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Tangled Movie Poster

Not a Grimm fairy tale?  Disney’s latest animated tale, Tangled, is the story of Rapunzel.  Though it may not be the way you remember it.

In the most well known versions of the tale–by the Grimm Brothers, Andrew Lang, et al.–“Once Upon a Time…” begins with a childless couple who live near a witch’s walled garden.  The wife had a craving for radishes, which her husband would climb over the wall to steal for her.  When the witch caught him one day, she let him go in exchange for his unborn child.  The child, Rapunzel, was locked away in a tower and famously let down her hair for the witch to visit her.  One day, a prince stumbles upon the tower, hears the witch’s password for gaining entry, and discovers Rapunzel.  Naturally, the two fall in love.

Shockingly, in some versions, the witch learns of the prince when Rapunzel declares that her dress “is becoming too tight.”  In tamer versions, Rapunzel carelessly wonders why the witch is heavier than the prince when they climb her hair.  In either case, the witch cuts Rapunzel’s hair and casts her out.  She then waits for the prince.  Letting him up to the tower with Rapunzel’s hair, she pushes him out the window.  He lands in a bramble bush and is blinded by the thorns.

The prince wanders as a beggar until one day he hears Rapunzel singing.  He was initially drawn to the tower by hearing her sing.  Rapunzel, overjoyed, embraces the prince and her tears cure his blindness.  Having given birth to twins, she and the prince return to his kingdom and live their happily ever after.

This Grimm brothers fairy tale, published in 1812, was preceded in the 1600s by an Italian version (Giambattista Basile’s Pentamerone, 1637) and a French version (Charlotte Rose de Caumont de la Force’s Persinette, 1697).  However, the origins of the tale are much older and can be traced to a Persian legend, Rudaba, from around 1000 AD.  Or as some claims suggest, the tale was inspired by the legend of Saint Barbara from the 3rd century.

Disney’s take is a little different.  Rapunzel becomes a princess abducted by “Mother Gothel” because her golden hair, which has healing properties, enables Mother Gothel’s vain attempt to remain forever young.  The prince becomes a thief, named Flynn, who has stolen a royal crown.  To escape pursuit, Flynn stumbles upon Rapunzel’s tower.  Alarmed, Rapunzel knocks him out with a frying pan (a great running gag).  Her desire to see the “floating lights” that mysteriously appear only on her birthday leads her to make a deal.  She’ll return the crown to Flynn, if he takes her to see the lights.  Needless to say he agrees.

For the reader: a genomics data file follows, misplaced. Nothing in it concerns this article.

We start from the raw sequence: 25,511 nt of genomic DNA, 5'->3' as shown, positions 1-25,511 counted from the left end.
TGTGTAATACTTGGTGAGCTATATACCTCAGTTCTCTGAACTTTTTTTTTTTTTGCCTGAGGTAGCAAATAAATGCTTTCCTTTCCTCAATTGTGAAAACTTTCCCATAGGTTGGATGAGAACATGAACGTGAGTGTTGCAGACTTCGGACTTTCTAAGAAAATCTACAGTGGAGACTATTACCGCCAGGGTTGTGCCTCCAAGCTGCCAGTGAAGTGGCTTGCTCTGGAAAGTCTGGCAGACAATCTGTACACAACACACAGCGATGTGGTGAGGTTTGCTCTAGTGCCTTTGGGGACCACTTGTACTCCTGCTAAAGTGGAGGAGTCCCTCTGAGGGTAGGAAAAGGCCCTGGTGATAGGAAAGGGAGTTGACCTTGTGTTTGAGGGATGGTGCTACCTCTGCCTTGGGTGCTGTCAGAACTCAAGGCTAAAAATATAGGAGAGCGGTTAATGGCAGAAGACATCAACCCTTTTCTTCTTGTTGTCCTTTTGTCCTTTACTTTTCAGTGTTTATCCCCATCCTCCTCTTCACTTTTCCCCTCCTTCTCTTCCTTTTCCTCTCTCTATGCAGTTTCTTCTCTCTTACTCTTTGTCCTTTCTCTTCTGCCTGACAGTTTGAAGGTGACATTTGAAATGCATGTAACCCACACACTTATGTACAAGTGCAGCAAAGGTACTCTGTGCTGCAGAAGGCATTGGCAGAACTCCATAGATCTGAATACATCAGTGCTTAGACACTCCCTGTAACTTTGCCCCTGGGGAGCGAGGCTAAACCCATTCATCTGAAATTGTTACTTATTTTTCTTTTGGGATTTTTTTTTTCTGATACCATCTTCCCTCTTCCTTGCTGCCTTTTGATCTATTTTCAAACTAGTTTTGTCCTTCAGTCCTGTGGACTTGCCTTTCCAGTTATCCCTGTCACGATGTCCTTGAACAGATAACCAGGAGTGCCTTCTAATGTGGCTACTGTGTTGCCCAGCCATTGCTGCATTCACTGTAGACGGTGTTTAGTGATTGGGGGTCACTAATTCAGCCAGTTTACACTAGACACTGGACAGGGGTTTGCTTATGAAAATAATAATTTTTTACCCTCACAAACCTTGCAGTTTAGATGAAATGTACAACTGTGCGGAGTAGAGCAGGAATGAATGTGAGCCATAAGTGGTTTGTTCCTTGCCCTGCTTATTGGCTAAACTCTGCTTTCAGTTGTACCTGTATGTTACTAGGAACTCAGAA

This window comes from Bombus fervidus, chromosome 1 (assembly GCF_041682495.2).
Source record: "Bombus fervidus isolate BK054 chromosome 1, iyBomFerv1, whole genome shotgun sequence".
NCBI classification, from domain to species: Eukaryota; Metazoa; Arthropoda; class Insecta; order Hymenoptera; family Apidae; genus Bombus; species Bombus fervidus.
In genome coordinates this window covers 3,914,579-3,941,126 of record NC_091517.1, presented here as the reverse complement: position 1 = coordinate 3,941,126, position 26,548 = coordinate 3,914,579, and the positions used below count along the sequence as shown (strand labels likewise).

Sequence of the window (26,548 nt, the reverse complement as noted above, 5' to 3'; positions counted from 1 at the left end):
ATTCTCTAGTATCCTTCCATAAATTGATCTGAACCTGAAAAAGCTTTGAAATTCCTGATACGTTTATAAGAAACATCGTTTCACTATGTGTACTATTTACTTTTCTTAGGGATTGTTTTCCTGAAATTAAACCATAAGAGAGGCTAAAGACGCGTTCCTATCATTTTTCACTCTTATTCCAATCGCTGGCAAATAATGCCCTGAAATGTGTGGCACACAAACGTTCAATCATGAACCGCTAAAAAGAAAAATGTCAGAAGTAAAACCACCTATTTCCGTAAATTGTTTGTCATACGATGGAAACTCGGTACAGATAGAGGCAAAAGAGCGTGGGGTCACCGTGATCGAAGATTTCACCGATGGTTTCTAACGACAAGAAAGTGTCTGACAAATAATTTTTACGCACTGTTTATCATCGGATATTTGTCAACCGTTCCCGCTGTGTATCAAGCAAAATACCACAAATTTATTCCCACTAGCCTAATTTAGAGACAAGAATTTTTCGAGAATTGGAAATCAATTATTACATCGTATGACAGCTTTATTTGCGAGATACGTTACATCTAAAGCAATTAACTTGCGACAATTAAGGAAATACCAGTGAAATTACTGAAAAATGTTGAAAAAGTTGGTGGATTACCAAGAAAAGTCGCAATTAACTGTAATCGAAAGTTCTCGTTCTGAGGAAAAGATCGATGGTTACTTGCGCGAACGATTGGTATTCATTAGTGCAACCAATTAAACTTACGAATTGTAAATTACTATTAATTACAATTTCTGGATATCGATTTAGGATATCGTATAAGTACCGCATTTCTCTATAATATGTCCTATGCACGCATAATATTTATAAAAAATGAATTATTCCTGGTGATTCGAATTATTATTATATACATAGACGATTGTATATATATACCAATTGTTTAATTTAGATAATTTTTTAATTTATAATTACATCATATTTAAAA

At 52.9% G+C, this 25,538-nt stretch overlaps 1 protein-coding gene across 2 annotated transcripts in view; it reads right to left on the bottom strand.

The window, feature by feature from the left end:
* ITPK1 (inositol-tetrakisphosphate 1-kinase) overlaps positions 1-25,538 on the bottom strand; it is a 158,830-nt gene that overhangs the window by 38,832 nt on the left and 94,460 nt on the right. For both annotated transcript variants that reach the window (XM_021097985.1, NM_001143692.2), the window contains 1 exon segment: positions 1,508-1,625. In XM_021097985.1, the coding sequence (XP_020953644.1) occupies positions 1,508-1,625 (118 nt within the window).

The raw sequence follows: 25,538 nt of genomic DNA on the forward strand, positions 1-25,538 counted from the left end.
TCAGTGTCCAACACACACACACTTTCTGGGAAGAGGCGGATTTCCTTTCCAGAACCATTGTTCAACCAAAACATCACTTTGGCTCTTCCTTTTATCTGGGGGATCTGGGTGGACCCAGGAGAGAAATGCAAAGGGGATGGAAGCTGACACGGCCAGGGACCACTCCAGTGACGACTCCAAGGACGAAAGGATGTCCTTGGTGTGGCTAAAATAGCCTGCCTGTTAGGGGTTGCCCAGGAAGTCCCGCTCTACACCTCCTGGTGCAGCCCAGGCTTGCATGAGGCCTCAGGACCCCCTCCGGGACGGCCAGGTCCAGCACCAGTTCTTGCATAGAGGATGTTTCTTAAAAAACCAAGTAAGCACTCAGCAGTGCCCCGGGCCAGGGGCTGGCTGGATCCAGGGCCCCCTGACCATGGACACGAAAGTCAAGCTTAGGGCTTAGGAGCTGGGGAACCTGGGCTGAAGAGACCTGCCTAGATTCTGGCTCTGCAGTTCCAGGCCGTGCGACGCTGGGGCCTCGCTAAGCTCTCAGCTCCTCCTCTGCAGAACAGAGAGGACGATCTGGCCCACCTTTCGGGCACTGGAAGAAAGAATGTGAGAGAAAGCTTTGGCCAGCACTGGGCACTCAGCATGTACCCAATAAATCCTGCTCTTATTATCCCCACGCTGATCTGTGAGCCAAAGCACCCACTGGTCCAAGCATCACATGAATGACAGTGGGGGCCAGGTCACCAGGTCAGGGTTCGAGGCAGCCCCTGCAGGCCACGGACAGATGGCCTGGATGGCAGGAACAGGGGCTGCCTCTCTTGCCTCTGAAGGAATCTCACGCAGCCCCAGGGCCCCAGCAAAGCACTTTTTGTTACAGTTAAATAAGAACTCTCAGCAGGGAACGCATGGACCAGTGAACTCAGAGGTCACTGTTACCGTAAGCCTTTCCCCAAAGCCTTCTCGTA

The elements of the original fairy tale are here–some more subtle than others, but the telling is fresh and very well-paced.  The voice acting is stellar.  Comedic lines are delivered with perfect timing.  In particular, Flynn, voiced by Zachary Levi of Chuck fame, has some of the best lines.  The songs, crafted by Alan Menken, are perhaps not as memorable as his earlier work on The Little Mermaid, Beauty and the Beast, and Aladdin, but they are well-suited to the tale.  The show-stopping numbers are delightfully reserved for the villianess, voiced by Broadway vet Donna Murphy.

I consider the tale of Rapunzel up there with the likes of Snow White, Cinderella, and Sleeping Beauty.  All four being foremost among the most recognizable fairy tales, in my opinion.  I remember reading and re-reading Rapunzel and other tales from a two-volume treasury of fairy tales an aunt gave me.  Another obsession.

I’ve long waited for Disney’s interpretation.  With the computer animated version, Tangled, my wait is over, and I was not disappointed.  I can’t wait to own this one on DVD or Blu-ray!  I’m especially looking forward to the deleted scenes, and I know there are some.  I’ve seen clips and stills online that just weren’t in the movie.

I really like what they’ve done with the tale, even though it’s not the traditional one.  I’ve long toyed with the idea of writing my own versions of my favorite tales, but have yet to do so.  I’ve been busy writing–among other things–modern stories inspired by Greek myths.  More on that later…

Tangled is a film for all ages.  Still in movie theatres, you can watch it in 2D or 3D.  Personally, I watched it in 2D.

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